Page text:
Forget mid-week predictions; some beach-side residents worry the Emerald Coast’s worst nightmare may, in fact, be true.
An April 20 oil rig explosion off the coast of Louisiana that was first characterized with cautious optimism now has residents in Santa Rosa County scrambling.
Joy Tsubooka, public information officer for Santa Rosa County, said her office has been inundated with calls from concerned residents.
“We’ve inspected the area and determined that what people are seeing is a natural occurrence,” said Tsubooka, referring to the brown, thick foam riding on the waves of Gulf-side waters. “What we expect to see is a foamy sheen-like chemical mix, and tar balls and that’s just not here yet.”
Debbie Wright, a beach-dweller who lives with her partner Ray Nosewicz on the 11th-floor of a high-rise condo on Navarre Beach, said she reported what she believed were the first remnants of the spill.
“I couldn’t believe my eyes,” she said.
Wright, who, like many others in this tranquil community, is a willing transplant from “up north,” said the prospect of residue from the 5,000-plus barrels of oil that are leaking daily from the site of the catastrophic explosion is “potentially devastating.”
“People do not understand the ‘before’ here,” she said, choking back tears. “People who don’t live here can’t understand that this is not how it is supposed to be. I can’t even begin to tell you how sad this is.”
The mucky substance that Wright and others have observed today appears to mimic the effects of an oil spill. According to the Water Encyclopedia, a collaborative research website dedicated to exploring the science of water, oil residue can form “a thick mousse,” similar to what residents are calling Tsubooka’s office about.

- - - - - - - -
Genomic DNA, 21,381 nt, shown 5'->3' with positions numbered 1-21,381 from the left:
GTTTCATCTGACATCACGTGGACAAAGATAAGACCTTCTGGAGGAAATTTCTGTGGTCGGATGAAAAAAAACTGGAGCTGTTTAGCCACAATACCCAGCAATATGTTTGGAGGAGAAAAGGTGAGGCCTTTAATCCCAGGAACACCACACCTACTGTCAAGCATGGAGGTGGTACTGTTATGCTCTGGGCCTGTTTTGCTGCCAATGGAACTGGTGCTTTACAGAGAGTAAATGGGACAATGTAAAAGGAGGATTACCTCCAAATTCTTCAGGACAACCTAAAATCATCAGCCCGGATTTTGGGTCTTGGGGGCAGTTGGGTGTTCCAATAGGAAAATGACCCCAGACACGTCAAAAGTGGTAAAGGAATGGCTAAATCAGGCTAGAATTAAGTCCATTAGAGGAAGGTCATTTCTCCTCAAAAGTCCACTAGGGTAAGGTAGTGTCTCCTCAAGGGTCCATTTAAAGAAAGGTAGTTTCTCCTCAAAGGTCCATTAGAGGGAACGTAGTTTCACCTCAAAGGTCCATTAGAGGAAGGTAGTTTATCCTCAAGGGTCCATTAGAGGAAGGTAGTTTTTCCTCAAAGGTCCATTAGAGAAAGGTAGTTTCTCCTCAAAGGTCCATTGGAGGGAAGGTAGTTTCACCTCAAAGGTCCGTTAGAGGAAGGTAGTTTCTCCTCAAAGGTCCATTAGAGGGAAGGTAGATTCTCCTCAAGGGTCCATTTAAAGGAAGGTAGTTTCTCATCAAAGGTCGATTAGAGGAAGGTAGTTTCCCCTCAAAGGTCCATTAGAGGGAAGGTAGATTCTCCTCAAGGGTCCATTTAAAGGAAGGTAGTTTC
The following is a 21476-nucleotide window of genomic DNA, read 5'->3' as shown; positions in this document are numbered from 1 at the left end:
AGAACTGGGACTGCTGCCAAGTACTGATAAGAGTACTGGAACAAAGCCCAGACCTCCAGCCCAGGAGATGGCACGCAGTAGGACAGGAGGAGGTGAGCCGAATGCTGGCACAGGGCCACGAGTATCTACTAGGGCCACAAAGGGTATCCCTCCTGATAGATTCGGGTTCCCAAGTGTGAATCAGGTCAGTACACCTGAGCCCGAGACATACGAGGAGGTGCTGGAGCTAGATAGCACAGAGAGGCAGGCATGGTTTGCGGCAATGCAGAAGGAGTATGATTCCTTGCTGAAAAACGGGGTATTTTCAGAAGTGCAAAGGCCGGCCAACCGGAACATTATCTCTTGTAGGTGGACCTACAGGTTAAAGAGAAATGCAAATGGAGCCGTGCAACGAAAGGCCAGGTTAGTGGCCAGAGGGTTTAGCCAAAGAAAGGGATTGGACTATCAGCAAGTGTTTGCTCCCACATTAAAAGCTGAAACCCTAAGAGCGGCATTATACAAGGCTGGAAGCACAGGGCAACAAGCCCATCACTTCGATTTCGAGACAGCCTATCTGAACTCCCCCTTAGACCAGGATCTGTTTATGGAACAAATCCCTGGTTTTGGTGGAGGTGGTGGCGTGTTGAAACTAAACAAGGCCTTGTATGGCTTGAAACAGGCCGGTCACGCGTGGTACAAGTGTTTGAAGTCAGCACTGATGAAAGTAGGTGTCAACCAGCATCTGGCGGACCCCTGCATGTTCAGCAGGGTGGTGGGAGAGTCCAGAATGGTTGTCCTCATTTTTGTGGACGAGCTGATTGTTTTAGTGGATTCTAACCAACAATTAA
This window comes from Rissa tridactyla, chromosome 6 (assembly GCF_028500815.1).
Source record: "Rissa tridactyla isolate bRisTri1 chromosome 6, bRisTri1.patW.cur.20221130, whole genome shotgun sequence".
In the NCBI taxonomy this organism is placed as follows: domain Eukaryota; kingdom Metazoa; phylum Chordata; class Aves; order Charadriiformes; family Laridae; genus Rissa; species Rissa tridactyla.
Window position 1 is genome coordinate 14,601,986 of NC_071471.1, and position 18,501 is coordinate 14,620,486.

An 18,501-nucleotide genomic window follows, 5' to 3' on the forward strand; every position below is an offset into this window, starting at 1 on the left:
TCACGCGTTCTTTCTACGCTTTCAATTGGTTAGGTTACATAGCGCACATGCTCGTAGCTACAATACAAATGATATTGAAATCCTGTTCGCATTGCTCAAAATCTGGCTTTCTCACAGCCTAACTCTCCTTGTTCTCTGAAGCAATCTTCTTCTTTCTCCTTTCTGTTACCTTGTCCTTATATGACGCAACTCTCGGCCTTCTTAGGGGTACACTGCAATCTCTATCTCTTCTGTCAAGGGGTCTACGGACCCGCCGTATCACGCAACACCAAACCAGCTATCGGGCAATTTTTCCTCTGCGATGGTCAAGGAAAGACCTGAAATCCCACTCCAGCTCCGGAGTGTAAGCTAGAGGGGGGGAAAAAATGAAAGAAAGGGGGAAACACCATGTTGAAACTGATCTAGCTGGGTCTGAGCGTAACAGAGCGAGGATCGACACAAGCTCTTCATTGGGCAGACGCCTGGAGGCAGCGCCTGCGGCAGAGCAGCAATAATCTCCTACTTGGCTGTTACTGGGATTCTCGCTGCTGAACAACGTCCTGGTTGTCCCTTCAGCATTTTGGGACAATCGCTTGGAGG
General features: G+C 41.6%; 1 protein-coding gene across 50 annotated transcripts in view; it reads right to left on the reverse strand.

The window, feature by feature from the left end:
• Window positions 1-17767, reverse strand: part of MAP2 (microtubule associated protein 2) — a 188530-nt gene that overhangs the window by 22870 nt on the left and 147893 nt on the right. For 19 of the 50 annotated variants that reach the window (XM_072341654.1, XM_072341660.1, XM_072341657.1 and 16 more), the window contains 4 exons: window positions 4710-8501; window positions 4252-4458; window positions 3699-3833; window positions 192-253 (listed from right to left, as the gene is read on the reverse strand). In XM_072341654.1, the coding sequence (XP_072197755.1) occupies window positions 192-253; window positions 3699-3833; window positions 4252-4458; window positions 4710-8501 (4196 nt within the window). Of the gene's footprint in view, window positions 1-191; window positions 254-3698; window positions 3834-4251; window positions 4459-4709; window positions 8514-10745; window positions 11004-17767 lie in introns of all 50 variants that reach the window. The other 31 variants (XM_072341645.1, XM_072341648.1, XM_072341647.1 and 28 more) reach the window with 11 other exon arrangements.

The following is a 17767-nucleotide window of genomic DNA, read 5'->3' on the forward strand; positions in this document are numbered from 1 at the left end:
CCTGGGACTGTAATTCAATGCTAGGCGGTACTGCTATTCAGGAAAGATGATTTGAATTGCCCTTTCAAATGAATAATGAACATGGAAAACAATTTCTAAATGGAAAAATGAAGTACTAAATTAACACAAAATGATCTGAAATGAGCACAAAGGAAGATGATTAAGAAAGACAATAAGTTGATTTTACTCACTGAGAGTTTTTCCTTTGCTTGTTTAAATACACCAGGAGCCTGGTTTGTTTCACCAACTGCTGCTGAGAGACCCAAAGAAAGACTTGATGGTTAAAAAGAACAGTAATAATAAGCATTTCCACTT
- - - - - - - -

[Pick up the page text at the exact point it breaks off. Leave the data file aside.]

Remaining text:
In addition to what she describes as a “thick, sticky” residue on the sand, Wright also discovered what she believed was a casualty of the spill: a dead egret washed ashore.
“I just couldn’t believe it,” she said. “I also saw dead fish washing up with the tide. I can’t tell you how bad this is going to be.”
According to Santa Rosa County officials, Wright’s findings are what they refer to as “normal.”
Brian Lowman, an expert fisherman and columnist for Navarre Press, said what’s missing from the substance Wright reported is the characteristic smell that would accompany any oil residue polluting the pristine waters of the Emerald Coast.
“You would definitely smell it,” he said. “And there’s no mistaking that smell.”
Tsubooka said there is no cause for concern – right now.
“If it were here already, we’d be the first to let people know,” she said.
For Wright, Tsubooka’s explanation is little consolation.
“If its here now we have to let people know,” she said.
Santa Rosa County officials predicted the slick would affect local waters in about 72 hours, or as late as Monday. Wright worries their predictions may have been too conservative.
“I’m not a scientist, but I’m pretty sure we’re seeing the affects already,” she said.
At an early-morning press conference, Santa Rosa County Commissioner Gordon Goodin called the spill “uncontrollable flow” and warned residents of the underlying dangers to the local area.
“You'll notice it long before it reaches our shores,” he said.
Goodin also cautioned residents to keep track of hotel and condo cancellations, citing possible reimbursement for lost revenue.
In addition to fears for the negative impact on their real estate investment, the tragedy represents the loss of a dream for residents like Wright and Nosewicz.
“We searched the country for a retirement home, and nothing compared to these beaches,” said Wright, referring to the sugar-sand coast that lures tens of thousands of visitors to the area each year. “The worst of it all is to feel so powerless.”
Navarre Press will continure to provide up-to-the-minute information as it becomes available.